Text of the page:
Wes Craven’s “Deadly Blessing”

Deadly Blessing marks the transition between the confrontational cruelty of Last House on the Left/The Hills Have Eyes and the more allegorical, elegant later works by Wes Craven. Unfortunately, it’s a flawed film, it doesn’t achieve harmony between the very distinctive genre conventions it’s rooted on, its overall mysterious tone is continuously brought down by the banality of the slasher bits, by their rough, lifeless construction (the movie’s low points, accompanied by a typically overwrought score by James Horner, it doesn’t help), contrasted with a mostly truncated but daring experiment in supernatural horror. As I said, this unpolished quality is partially due to the director deliberately distancing himself from what could be directly linked to his infamous exploitation efforts, but that’s what makes it appealing, and there is one particular scene I would put among Craven’s best and most revealing moments.

Instead of the progressive and slow deconstruction of a mundane space into a short glimpse of hell, as we see in the movies of Mario Bava and a few others, Craven’s A Nightmare on Elm Street and his subsequent films are unique because of the quick transitions between these spaces, the ordinary and the ones tainted by an underlying reality, by occult horror, done with incredible ease, in Deadly Blessing we can see that effect attained almost in a single shot. A shot that indicates both the exterior and interior of the barn, the life of the community and the unknown. Those transitions are always physical, a very common aspect in Craven: interiors, or home, is where the guiding rules of a society will be disputed, where the hidden truth behind misunderstood external problems will be disclosed and change its structure, heal it or destroy it. Everything becomes uncertain, an entirely different world also exists in the ideal suburban neighborhood of A Nightmare on Elm Street, a gruesome one, the same goes for the practices of the strange religious group and their relation to “the forbidden barn”.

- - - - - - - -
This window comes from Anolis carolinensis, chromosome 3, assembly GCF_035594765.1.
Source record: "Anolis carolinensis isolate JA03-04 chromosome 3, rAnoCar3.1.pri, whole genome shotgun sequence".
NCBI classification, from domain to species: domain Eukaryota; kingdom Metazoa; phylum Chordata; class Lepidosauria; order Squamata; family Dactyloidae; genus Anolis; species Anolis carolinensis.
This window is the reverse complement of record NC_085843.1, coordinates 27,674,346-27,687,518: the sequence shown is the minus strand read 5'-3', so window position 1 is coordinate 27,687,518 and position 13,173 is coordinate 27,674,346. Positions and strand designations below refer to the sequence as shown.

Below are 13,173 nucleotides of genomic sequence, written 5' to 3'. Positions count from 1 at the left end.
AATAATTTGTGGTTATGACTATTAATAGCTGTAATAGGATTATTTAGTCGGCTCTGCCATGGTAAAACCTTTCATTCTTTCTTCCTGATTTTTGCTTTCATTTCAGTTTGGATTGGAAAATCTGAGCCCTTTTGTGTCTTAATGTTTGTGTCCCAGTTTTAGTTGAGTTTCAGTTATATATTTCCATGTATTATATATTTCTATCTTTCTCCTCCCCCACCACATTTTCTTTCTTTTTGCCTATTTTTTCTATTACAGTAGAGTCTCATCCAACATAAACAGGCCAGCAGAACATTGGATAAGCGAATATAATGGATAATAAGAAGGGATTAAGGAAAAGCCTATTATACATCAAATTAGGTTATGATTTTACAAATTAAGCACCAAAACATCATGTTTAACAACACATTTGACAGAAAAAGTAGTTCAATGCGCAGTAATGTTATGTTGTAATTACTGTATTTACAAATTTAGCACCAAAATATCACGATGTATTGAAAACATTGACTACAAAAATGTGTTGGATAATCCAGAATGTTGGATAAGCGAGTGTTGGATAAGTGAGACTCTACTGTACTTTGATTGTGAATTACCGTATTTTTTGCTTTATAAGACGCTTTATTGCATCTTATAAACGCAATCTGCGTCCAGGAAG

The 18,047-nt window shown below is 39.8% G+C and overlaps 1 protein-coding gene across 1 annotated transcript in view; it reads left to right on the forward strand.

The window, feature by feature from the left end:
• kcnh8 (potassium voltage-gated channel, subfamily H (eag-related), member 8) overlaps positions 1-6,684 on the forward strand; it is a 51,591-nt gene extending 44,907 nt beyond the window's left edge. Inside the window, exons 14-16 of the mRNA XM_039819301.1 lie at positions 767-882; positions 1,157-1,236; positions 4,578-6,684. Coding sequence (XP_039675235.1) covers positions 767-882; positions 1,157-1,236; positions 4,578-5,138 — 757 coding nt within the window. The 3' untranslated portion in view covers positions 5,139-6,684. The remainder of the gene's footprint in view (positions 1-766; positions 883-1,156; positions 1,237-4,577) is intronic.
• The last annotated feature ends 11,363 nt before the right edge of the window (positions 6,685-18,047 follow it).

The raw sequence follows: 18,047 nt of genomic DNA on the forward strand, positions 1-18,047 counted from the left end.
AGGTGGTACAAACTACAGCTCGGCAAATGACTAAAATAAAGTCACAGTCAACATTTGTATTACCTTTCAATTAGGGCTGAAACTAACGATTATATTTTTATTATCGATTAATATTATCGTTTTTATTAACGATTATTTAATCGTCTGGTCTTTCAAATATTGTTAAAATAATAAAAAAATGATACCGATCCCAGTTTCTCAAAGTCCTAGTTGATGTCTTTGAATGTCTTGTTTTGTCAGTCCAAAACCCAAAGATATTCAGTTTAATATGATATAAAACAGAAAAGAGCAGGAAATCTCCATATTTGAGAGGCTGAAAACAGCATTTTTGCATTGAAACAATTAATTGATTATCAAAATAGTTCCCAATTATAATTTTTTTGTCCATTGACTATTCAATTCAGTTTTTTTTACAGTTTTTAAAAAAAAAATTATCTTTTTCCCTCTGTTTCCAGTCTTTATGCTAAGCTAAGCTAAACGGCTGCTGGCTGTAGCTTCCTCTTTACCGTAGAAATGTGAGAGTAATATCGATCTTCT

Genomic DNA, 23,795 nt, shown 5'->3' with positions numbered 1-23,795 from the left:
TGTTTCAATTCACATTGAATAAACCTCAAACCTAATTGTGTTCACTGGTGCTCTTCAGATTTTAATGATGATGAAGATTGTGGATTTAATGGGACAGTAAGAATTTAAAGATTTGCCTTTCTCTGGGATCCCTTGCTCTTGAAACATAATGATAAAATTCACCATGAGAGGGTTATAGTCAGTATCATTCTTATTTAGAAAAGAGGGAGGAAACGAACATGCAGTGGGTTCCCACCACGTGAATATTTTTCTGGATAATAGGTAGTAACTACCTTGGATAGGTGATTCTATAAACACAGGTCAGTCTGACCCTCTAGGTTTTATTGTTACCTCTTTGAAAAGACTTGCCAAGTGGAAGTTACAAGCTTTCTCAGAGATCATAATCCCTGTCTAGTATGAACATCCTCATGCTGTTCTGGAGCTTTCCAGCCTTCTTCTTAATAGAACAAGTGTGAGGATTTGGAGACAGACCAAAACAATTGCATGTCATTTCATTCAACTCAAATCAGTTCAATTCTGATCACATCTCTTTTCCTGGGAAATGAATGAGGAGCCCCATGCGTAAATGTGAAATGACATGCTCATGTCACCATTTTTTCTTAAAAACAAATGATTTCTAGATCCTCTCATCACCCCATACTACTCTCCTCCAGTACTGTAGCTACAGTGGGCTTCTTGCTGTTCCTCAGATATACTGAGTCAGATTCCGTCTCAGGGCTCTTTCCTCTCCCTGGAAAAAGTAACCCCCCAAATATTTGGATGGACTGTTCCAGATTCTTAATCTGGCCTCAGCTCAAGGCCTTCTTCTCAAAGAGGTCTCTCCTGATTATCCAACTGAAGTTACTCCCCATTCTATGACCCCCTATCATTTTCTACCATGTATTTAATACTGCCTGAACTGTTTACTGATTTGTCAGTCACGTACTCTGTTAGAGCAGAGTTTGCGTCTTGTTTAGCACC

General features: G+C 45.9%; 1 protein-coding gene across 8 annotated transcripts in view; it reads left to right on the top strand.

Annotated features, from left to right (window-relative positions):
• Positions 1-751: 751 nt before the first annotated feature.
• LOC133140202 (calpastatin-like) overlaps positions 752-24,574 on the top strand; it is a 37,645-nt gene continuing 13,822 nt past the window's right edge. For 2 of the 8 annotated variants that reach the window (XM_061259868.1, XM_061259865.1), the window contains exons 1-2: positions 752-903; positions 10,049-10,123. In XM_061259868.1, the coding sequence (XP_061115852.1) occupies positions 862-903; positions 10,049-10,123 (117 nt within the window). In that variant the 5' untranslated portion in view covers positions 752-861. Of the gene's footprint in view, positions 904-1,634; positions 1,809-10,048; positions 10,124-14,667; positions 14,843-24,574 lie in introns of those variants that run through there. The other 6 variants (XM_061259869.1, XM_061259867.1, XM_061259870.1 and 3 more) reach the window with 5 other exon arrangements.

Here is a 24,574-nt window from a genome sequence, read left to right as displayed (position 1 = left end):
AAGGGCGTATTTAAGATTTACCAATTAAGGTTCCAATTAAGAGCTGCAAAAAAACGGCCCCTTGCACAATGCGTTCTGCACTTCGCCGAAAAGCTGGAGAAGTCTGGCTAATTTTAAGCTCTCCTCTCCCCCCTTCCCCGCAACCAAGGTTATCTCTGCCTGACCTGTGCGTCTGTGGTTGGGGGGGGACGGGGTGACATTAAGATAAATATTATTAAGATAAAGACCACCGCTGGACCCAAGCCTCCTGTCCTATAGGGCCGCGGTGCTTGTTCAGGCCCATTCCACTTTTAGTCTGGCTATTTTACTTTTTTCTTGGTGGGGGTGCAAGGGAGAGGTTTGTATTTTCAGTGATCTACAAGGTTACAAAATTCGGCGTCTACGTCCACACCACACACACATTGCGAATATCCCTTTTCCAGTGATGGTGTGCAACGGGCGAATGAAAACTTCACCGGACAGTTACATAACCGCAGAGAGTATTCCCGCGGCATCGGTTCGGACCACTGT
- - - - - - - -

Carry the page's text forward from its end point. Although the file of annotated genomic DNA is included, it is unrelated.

In this scene from Deadly Blessing, it takes just a focus pull to turn a nightmare image for Sharon Stone’s character into reality, an image of the only path to leave the terrifying place, and a very simple technique brings another dimension, that simplicity is what is extraordinary, a good example of the close connection Craven makes between artifice and the subconscious, why it must be always precise, because it’s easy to get whimsical and senseless, just look at the Nightmare sequels for proof, it’s surprising how wild his movies get in their fantastic elements without ever losing contact with their basis in real-world problems, a mistake even some masters of the genre occasionally make. I think it’s a great scene lost in a largely erratic film, maybe a sketch for greater things, in Shocker or The People Under the Stairs, something this good will appear every 10 minutes, but there’s mastery here.

Christofer Pallú


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